Studying adaptive radiations, such as Darwin's finches from the Galápagos Islands, can give us key insights into generalities of ecomorphological diversification. This paper from the Karanth lab examines morphological diversification in Hemidactylus geckos from Peninsular India that occur in a wide range of microhabitats.
Summary: We find that ground-dwelling geckos, largely distributed in open habitat, are morphologically different from species that climb vertical surfaces such as rock-dwelling, arboreal, or human commensal species. We demonstrate that differences in morphology have evolved rather late ~14 million years ago although this group began to diversify 36 million years ago. Moreover, these differences are a result of multiple independent evolution of ground-dwelling lineages, in this group of largely climbing geckos. These ground-dwelling geckos are predominantly distributed in open savanna habitats and their diversification is concurrent with the expansion of these habitats in the Late Miocene in the dry zone of Peninsular India.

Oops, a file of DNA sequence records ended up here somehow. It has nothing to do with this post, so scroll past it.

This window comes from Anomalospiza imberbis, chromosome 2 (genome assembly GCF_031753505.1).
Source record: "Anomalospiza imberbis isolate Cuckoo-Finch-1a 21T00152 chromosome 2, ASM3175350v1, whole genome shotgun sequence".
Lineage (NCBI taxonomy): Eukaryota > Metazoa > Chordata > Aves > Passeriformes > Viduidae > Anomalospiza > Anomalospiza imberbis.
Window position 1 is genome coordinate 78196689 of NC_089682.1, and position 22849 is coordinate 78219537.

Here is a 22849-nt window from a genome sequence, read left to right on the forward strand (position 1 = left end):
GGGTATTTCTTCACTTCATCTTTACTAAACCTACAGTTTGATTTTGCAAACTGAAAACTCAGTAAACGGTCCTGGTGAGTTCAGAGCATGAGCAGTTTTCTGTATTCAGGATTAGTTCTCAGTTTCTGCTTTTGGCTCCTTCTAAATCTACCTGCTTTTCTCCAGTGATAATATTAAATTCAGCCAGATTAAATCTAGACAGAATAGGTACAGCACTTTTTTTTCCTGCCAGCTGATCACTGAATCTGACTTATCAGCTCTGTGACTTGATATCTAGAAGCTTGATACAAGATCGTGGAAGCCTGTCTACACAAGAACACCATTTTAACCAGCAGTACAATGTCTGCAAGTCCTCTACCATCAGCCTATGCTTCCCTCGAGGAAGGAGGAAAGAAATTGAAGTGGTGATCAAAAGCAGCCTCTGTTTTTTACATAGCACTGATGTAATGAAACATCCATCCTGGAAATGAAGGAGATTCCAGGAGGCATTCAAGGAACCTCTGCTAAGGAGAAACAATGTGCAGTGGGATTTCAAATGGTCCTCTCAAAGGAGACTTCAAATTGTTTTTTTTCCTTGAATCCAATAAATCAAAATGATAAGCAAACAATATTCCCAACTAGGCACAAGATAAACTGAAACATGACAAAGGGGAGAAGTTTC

Reference: Lajmi, A., Verma, A., & Praveen Karanth, K. (2019). Repeated evolution of terrestrial lineages in a continental lizard radiation. Journal of evolutionary biology.
Link to publication: https://doi.org/10.1111/jeb.13544